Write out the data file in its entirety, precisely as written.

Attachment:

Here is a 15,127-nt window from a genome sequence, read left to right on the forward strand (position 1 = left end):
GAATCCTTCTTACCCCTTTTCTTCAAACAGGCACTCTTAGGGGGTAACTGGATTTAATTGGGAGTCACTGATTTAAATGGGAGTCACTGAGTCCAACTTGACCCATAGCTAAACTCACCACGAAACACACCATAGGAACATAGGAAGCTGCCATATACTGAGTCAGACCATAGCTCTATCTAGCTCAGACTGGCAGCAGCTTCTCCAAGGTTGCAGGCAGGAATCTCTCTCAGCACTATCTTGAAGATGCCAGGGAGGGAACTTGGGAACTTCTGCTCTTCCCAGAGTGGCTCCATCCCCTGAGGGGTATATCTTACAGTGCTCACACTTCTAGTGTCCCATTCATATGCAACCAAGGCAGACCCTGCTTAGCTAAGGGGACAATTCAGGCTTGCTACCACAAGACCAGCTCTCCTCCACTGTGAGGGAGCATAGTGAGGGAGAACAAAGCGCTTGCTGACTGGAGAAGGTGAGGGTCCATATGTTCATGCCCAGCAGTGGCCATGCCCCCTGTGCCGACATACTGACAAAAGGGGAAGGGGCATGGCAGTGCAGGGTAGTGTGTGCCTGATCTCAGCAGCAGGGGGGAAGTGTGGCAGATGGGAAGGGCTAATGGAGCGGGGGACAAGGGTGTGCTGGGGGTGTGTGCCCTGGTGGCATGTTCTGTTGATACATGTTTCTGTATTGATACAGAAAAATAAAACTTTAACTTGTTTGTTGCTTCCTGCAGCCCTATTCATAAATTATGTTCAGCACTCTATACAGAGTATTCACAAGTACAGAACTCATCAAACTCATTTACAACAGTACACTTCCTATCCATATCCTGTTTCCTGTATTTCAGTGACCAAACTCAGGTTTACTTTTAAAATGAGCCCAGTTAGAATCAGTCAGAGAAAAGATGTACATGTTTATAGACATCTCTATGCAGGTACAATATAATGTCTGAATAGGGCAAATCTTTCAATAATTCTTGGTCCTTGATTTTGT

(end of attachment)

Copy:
Here is a 15,127-nt window from a genome sequence, read left to right on the forward strand (position 1 = left end):
GAATCCTTCTTACCCCTTTTCTTCAAACAGGCACTCTTAGGGGGTAACTGGATTTAATTGGGAGTCACTGATTTAAATGGGAGTCACTGAGTCCAACTTGACCCATAGCTAAACTCACCACGAAACACACCATAGGAACATAGGAAGCTGCCATATACTGAGTCAGACCATAGCTCTATCTAGCTCAGACTGGCAGCAGCTTCTCCAAGGTTGCAGGCAGGAATCTCTCTCAGCACTATCTTGAAGATGCCAGGGAGGGAACTTGGGAACTTCTGCTCTTCCCAGAGTGGCTCCATCCCCTGAGGGGTATATCTTACAGTGCTCACACTTCTAGTGTCCCATTCATATGCAACCAAGGCAGACCCTGCTTAGCTAAGGGGACAATTCAGGCTTGCTACCACAAGACCAGCTCTCCTCCACTGTGAGGGAGCATAGTGAGGGAGAACAAAGCGCTTGCTGACTGGAGAAGGTGAGGGTCCATATGTTCATGCCCAGCAGTGGCCATGCCCCCTGTGCCGACATACTGACAAAAGGGGAAGGGGCATGGCAGTGCAGGGTAGTGTGTGCCTGATCTCAGCAGCAGGGGGGAAGTGTGGCAGATGGGAAGGGCTAATGGAGCGGGGGACAAGGGTGTGCTGGGGGTGTGTGCCCTGGTGGCATGTTCTGTTGATACATGTTTCTGTATTGATACAGAAAAATAAAACTTTAACTTGTTTGTTGCTTCCTGCAGCCCTATTCATAAATTATGTTCAGCACTCTATACAGAGTATTCACAAGTACAGAACTCATCAAACTCATTTACAACAGTACACTTCCTATCCATATCCTGTTTCCTGTATTTCAGTGACCAAACTCAGGTTTACTTTTAAAATGAGCCCAGTTAGAATCAGTCAGAGAAAAGATGTACATGTTTATAGACATCTCTATGCAGGTACAATATAATGTCTGAATAGGGCAAATCTTTCAATAATTCTTGGTCCTTGATTTTGT